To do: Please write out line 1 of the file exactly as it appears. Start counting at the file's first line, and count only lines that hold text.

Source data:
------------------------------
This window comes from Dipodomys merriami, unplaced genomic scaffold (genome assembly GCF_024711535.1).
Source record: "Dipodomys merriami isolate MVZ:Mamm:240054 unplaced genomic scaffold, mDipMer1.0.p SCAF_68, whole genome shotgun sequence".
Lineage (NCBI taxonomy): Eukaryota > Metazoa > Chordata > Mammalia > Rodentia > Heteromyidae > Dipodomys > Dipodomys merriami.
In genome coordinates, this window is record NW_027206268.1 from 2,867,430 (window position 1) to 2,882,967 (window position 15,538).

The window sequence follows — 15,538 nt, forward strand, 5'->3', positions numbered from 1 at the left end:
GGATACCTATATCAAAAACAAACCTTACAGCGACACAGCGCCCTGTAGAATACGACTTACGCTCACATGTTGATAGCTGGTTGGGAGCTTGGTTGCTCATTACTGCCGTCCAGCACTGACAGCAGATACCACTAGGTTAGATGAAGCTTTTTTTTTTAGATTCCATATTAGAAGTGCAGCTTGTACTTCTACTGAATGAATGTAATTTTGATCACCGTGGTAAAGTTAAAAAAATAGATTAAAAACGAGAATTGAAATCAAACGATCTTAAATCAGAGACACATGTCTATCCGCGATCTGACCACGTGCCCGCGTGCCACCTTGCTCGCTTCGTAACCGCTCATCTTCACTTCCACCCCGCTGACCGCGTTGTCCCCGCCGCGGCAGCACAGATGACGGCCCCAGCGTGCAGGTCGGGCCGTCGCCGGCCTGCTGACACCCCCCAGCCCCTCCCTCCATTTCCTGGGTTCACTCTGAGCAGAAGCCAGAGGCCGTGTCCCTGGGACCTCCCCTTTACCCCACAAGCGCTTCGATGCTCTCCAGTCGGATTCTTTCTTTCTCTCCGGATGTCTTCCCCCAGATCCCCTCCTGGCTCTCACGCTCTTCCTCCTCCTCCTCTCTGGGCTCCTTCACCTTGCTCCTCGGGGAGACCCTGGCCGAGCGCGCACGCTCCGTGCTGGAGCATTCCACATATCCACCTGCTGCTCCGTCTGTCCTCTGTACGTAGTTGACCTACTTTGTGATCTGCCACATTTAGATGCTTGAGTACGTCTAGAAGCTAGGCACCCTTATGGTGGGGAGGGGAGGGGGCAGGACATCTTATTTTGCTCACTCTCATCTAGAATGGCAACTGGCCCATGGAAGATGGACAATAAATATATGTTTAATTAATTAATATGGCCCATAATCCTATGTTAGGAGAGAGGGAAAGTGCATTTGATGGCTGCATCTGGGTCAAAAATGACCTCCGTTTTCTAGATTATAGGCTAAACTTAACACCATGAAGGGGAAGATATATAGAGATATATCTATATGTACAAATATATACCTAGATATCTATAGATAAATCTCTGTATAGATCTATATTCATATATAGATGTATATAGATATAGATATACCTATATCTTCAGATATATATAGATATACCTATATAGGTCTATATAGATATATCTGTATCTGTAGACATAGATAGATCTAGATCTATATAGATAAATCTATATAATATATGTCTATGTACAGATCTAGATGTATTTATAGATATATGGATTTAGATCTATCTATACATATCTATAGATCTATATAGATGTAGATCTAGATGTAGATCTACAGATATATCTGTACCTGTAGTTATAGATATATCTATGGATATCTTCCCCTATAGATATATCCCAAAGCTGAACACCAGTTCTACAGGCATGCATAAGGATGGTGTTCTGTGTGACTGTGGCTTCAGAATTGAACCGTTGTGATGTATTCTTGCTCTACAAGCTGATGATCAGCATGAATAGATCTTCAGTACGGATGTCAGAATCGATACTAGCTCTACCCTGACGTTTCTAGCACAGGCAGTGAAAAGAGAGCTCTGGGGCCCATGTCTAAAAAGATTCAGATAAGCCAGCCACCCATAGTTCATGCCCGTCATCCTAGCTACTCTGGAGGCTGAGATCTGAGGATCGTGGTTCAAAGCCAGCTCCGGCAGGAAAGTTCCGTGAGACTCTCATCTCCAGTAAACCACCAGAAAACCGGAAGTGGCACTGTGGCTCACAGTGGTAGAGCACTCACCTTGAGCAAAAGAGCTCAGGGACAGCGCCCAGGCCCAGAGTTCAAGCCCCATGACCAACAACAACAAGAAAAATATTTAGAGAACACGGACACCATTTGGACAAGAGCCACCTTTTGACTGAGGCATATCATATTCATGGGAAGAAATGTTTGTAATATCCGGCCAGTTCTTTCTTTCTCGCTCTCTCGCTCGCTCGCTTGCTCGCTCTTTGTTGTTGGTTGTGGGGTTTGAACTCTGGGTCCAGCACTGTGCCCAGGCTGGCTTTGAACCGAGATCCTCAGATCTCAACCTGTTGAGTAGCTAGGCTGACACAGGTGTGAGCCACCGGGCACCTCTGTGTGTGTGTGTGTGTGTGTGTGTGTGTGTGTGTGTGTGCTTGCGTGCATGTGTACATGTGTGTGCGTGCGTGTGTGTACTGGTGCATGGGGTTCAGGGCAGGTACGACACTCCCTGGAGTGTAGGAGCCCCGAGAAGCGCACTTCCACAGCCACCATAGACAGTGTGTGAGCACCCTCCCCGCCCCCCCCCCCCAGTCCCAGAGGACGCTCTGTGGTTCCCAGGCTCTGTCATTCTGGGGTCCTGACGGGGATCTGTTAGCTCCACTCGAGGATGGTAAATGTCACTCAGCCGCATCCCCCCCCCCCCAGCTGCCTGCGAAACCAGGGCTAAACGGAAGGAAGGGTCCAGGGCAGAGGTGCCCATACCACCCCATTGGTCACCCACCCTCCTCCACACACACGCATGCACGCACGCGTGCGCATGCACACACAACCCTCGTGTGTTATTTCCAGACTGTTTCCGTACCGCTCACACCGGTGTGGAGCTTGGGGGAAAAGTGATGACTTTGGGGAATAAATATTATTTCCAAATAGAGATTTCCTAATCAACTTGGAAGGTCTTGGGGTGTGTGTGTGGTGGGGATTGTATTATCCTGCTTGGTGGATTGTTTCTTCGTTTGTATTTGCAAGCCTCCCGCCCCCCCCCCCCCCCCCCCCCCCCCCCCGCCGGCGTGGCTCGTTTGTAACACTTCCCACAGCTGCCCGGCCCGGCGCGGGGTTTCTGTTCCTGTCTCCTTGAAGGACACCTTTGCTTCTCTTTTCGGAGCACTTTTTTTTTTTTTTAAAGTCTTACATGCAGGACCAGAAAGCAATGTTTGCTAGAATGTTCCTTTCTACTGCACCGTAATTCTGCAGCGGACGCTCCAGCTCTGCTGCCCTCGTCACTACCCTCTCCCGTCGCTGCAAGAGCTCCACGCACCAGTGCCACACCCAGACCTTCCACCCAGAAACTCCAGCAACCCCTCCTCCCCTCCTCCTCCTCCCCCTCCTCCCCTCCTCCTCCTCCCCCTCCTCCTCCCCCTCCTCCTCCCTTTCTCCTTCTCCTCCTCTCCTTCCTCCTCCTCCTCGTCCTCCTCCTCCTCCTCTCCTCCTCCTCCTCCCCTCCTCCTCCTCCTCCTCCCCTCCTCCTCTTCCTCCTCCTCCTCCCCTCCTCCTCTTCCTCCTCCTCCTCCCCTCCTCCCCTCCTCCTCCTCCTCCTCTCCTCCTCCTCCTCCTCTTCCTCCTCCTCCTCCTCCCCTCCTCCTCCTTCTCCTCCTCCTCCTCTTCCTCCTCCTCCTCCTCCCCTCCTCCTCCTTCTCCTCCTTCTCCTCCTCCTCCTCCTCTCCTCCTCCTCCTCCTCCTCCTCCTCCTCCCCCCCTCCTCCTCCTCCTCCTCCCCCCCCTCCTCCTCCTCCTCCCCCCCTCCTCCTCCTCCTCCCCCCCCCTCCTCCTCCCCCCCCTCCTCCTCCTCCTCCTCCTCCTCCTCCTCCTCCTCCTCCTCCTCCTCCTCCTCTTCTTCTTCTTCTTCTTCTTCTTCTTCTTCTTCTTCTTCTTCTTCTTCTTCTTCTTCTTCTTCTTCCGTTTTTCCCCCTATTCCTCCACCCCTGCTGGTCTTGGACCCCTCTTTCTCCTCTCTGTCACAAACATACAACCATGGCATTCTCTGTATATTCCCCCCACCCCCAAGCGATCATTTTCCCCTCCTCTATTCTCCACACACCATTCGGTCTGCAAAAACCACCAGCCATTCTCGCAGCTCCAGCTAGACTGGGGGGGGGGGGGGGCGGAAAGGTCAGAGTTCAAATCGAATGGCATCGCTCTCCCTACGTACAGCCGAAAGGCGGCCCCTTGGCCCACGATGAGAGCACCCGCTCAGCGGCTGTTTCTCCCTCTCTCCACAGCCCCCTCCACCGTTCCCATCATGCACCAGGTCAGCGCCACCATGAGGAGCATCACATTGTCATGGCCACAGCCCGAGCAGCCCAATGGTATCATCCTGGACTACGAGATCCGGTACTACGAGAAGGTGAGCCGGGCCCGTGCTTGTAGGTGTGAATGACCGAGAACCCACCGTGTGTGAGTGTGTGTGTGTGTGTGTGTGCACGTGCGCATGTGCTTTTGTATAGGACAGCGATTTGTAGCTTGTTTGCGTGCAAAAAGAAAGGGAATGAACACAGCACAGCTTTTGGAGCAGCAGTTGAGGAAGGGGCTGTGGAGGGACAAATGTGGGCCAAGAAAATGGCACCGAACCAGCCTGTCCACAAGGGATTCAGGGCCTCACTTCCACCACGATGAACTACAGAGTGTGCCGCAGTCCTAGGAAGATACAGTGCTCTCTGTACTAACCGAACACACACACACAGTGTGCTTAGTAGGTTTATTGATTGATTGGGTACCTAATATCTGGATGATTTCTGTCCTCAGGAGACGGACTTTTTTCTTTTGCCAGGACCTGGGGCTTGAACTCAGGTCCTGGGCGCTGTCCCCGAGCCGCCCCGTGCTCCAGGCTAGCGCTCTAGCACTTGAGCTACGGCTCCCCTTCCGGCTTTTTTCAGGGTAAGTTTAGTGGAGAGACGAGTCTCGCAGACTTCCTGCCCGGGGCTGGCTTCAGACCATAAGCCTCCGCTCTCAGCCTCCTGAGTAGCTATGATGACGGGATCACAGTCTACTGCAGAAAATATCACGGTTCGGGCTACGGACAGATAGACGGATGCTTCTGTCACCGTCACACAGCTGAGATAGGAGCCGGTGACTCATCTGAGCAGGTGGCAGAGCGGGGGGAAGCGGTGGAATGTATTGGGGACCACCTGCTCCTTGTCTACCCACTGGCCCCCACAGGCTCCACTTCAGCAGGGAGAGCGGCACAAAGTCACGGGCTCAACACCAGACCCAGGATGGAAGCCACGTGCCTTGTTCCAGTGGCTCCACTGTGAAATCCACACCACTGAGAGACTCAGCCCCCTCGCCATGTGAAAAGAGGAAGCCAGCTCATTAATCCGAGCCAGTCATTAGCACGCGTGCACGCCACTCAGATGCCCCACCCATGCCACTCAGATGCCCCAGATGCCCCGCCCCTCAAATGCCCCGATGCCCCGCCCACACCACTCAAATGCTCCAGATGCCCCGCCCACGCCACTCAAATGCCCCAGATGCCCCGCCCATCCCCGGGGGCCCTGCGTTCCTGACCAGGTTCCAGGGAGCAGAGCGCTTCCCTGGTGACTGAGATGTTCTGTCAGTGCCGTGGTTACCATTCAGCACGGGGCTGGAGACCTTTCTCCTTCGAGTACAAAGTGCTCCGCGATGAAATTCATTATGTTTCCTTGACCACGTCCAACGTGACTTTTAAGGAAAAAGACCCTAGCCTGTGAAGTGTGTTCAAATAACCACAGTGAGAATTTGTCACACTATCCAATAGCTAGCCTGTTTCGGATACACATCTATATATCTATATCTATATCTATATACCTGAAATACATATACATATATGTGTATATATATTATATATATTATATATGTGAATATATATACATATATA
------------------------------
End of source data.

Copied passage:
This window comes from Dipodomys merriami, unplaced genomic scaffold (genome assembly GCF_024711535.1).